This year, we’ve been thinking about Christmas-inspired drinks for Christmas parties in our part of the world. Because traditional Christmas drinks, which usually have warm spices like mulled wine and creamy textures like eggnog to help keep you warm in the winter, would not make sense in our tropical heat, we’ve come up with the following ways to “personalise” those cocktails for your Christmas party, bearing in mind the purpose of the drink and the occasion. Cheers!
Use local ingredients. Being a Malaysian, I love experimenting with local ingredients – ginger, lime, starfruit, red date, longan, lychee, pandan, lemongrass, gula melaka, etc. There is no doubt that the variety of flavoured liqueurs available here is limited. Why not infuse your own homemade flavoured liqueurs? You can make unique infusions of your own in desired quantities. For Christmas, I love infusing cinnamon in rum. This year, I decided to add red dates to it.
(Quantity as desired)
1. Pour rum into an airtight container. I like to use the airtight glass jars from IKEA.
2. Add a few cinnamon sticks and red dates to the rum. The more you add, the stronger the flavour.
3. Close the lid tight and leave it to infuse in a cool and dark place. Leave it for anything from 2 days up to 2 weeks. The longer it is left, the stronger the taste.
4. When it has reached the desired strength, using a sieve, filter the infused rum into another container. Remove the cinnamon sticks and red dates. Repeat the filtering process to remove as much sediment as possible, as this determines the shelf life of your homemade infusion.
5. Once the rum is completely filtered, the infused rum can be consumed.
This infusion is lovely with Christmas puddings and ice cream. Just pour a teaspoon over and enjoy.
Another infusion I made this year is starfruit infused vodka. Starfruit came to mind when I was designing Christmas cocktails, as I am reminded of the Christmas star. Using the same technique as the cinnamon infused rum, just chop starfruit into slices and put it in a bottle of vodka. Leave for about 5-7 days.
1½ oz. starfruit infused vodka
1. Fill a glass with 5-6 ice cubes.
2. Pour in 1½ oz. of starfruit vodka.
3. Top up with Sprite. Use soda if you prefer the drink less sweet.
4. Garnish with a starfruit slice and serve.
In the tropical heat, guests are more likely to have a cool drink. Consider light flavours that work well in a hot climate. This mocktail would be refreshing and perfect.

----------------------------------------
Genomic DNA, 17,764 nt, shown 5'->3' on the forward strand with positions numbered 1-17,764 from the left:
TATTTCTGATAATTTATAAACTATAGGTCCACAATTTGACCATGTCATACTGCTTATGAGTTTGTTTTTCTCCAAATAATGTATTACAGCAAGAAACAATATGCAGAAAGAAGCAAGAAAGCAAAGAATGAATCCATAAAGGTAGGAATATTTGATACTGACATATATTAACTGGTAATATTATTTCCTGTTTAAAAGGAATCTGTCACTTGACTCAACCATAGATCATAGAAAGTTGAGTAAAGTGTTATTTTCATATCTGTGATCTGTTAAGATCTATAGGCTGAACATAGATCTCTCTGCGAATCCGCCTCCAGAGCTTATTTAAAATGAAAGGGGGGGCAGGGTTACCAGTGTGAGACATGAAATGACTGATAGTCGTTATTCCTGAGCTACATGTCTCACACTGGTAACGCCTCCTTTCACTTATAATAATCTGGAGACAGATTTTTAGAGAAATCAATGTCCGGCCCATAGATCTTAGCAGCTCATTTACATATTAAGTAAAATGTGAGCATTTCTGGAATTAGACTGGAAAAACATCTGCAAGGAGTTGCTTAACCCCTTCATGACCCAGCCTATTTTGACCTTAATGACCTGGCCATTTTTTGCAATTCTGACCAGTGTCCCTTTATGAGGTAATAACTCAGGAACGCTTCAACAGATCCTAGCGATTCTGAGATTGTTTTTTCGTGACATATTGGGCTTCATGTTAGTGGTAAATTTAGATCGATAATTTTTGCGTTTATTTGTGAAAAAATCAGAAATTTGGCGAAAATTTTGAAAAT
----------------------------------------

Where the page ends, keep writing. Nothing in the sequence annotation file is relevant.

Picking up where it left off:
2 stalks pandan leaves
2 stalks lemongrass
1 tin lychee fruit in syrup
½ tin water
(Serves approx. 3-4 cups)
1. Put pandan leaves, lemongrass, lychee syrup and water in a pot, and boil for about 15 minutes. Add sugar to sweeten if necessary.
2. Once taste is adjusted, remove pot from heat.
3. Remove pandan leaves and lemongrass from the pot, and let the mixture cool completely.
4. When ready to serve, fill a drinks shaker with ice. Pour in the mixture and shake till chilled.
5. Pour drink out into a serving glass. I used a bright yellow teacup since it is a drink specially made for the teetotalers.
6. Add 4 or 5 lychee fruits and serve.
Use colours associated with your event. Christmas season is also wedding season, so if you are designing a Christmas wedding, try to use Christmas colours. I would do away with winter colours since we are in the tropics, and stick to the traditional Christmas colours – red, green and gold. Similarly, when designing drinks for a Christmas wedding, stick to those colours.
5-6 pcs longan fruit (from tin)
400ml longan Syrup (from tin)
2 tsp wolfberry
1 handful mint
1 tsp rock sugar
1½ oz. vodka (Grey Goose)
(Serves approx. 2 glasses)
1. Similar to making Tong Sui, put longan syrup and wolfberry into a pot of water, and boil for about 30 minutes.
2. After 30 minutes, remove from heat and leave to cool completely.
3. Place mint leaves and rock sugar into a highball glass with a sturdy base. Use a muddler to crush the mint to release the mint oils.
4. Add about 5 to 6 longan fruits into the glass.
5. Fill the glass about ¾ full with crushed ice.
6. Pour vodka over the ice and fill the glass with the cool mixture.
7. Gently stir the ingredients together. Garnish with longan and mint.
You can also enjoy this drink without alcohol simply by omitting the vodka.
Giving a cocktail a special name will make it memorable. You can make it witty or simply obvious. When designing wedding cocktails, I try to give the cocktail a name that combines the couple’s names and the ingredients. Inspired by cendol (a local dessert) and a white Christmas, I designed this, which has a Christmas twist to it.
1 cup coconut milk
1 oz. cinnamon infused rum
1 tsp cendol
Gula melaka (as desired)
1 cup crushed ice
1 egg white
1. Dip the rim of a cocktail glass into egg white and then into grated coconut to frost the rim of the glass.
2. Blend coconut milk, cinnamon rum and ice in a blender.
3. Pour mixture into a glass.
4. Add cendol and garnish with a cinnamon stick.
5. Serve with gula melaka on the side.
People enjoy drinking cocktails with flavours that are familiar to them. Familiarity has a homely feel to it. After all, Christmas is about feeling at home with your loved ones. Sticking with ingredients that are close to home, I decided to work with watermelon, ginger and lime in designing this last drink, for a taste of familiarity with a bit of zing.
3 cups seedless watermelon, chopped
¼ cup fresh lime juice (from about 2 limes)
1 tbsp ginger
1 oz. gin
(Serves approx. 4 glasses)
1. Blend watermelon, lime juice, ginger, gin and ice together.
2. Pour into a martini glass.
3. Garnish with lime wheel and ginger slice.
ABOUT THE AUTHOR Rose of Never Ending Ideas is an events planner with a passion for drinks mixology. She is often asked by clients to design drinks for them. What makes her unique is her ability to blend multiple ingredients, and her constant desire to create something new.